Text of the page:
Help support TMP

"Black-Robed Regiment" Topic

4 Posts

All members in good standing are free to post here. Opinions expressed here are solely those of the posters, and have not been cleared with nor are they endorsed by The Miniatures Page.

For more information, see the TMP FAQ.

Back to the American Revolution Message Board

Areas of Interest

18th Century

Featured Hobby News Article

Featured Link

Top-Rated Ruleset

Volley & Bayonet

Rating: gold star gold star gold star gold star gold star gold star gold star 

Featured Showcase Article

28mm Acolyte Vampires - Based

The Acolyte Vampires return - based, now, and ready for the game table.

Featured Book Review

399 hits since 22 Feb 2021
©1994-2021 Bill Armintrout
Comments or corrections?

Tango01 Supporting Member of TMP22 Feb 2021 9:23 p.m. PST

"Did a black-robed regiment really exist during the American Revolution, or was it just a myth?

The term "Black Robe Regiment" referred not to a literal regiment of soldiers that wore black robes into battle but rather to the influential clergymen who promoted American independence and supported the military struggle against Britain. By encouraging the Patriot cause, those ministers helped muster critical support among members of their congregation—support the British begrudgingly acknowledged as vital to maintaining the colonists' frustrating resistance to British attempts to restore Parliamentary rule. In its implicit comparison of symbolic support to a specific body of troops, the term "Black Robe Regiment" is somewhat similar to the "fifth column" identified by the Spanish general Emilio Mola. During that country's Civil War in 1936, Mola boasted that he had four columns of soldiers marching upon Madrid and a "fifth column" of sympathizers already living in the city who would support the army once it arrived. The term "fifth column" has since come to refer generally to civilian supporters living within a populace, even though that group usually lacks formal organization. Likewise, the Black Robe Regiment was not an actual detachment in the Continental Army but rather a British epithet for the influence preachers exerted in support of the Patriot cause. Advocates of the British crown found preachers' support of the Patriot cause particularly detrimental to their efforts to maintain loyalty among the colonists. Such clergymen provided sanction for the cause of independence as well as formal support for the military effort. In the 1770s, most colonists still considered themselves aligned with England; many parishioners questioned the fundamental legitimacy of revolution, and of separating from Britain and consequently the Church of England. From their pulpits, these members of the Black Robe Regiment reassured their audiences that their revolution was justified in the eyes of God. Winning and maintaining the support of the population was critical in the American War for Independence, which relied heavily on the support of volunteers and the general population…"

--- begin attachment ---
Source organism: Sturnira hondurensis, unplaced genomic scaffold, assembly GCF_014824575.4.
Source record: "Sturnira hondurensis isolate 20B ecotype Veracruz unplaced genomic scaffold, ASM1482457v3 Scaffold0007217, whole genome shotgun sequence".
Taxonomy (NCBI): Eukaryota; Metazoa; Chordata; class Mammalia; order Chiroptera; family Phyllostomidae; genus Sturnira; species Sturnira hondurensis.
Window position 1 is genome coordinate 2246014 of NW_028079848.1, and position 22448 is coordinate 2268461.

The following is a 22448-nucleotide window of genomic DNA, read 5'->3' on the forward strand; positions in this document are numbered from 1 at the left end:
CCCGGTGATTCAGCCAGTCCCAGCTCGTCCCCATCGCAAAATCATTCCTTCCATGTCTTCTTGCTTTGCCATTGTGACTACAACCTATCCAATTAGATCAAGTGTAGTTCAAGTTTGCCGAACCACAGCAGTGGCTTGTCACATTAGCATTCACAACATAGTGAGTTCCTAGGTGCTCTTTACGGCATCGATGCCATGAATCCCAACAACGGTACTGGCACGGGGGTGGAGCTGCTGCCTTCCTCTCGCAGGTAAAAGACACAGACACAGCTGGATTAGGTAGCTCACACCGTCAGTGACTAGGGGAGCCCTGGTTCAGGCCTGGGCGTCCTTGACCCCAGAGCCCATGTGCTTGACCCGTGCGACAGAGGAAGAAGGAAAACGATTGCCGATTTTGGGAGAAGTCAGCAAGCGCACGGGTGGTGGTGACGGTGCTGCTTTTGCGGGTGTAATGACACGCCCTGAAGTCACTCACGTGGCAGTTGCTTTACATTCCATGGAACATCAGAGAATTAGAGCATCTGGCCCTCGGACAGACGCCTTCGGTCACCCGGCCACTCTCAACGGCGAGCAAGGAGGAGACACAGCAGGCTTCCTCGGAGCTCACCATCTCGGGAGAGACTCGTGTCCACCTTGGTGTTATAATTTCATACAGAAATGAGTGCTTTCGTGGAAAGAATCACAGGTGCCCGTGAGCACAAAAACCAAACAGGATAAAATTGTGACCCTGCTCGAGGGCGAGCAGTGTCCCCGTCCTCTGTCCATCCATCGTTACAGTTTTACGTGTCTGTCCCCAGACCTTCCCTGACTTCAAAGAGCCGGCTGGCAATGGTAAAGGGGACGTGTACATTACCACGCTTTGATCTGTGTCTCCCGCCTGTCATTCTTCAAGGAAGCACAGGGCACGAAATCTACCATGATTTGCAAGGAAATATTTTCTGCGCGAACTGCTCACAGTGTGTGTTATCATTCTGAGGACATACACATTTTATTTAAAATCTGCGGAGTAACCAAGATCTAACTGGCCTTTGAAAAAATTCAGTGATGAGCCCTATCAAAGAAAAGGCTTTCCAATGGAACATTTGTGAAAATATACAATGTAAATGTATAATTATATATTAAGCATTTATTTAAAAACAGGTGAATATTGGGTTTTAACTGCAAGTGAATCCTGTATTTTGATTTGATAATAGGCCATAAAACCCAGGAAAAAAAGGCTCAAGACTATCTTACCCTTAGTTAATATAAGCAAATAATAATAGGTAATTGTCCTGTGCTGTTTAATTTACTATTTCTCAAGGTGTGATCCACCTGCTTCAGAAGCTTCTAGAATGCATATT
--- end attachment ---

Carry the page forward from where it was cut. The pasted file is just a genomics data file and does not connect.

From here


doc mcb23 Feb 2021 5:11 a.m. PST

"Give them Watts, boys!"

Ferd4523123 Feb 2021 5:43 a.m. PST

doc mcb
Good one! H

Tango01 Supporting Member of TMP23 Feb 2021 11:02 a.m. PST



Sorry - only verified members can post on the forums.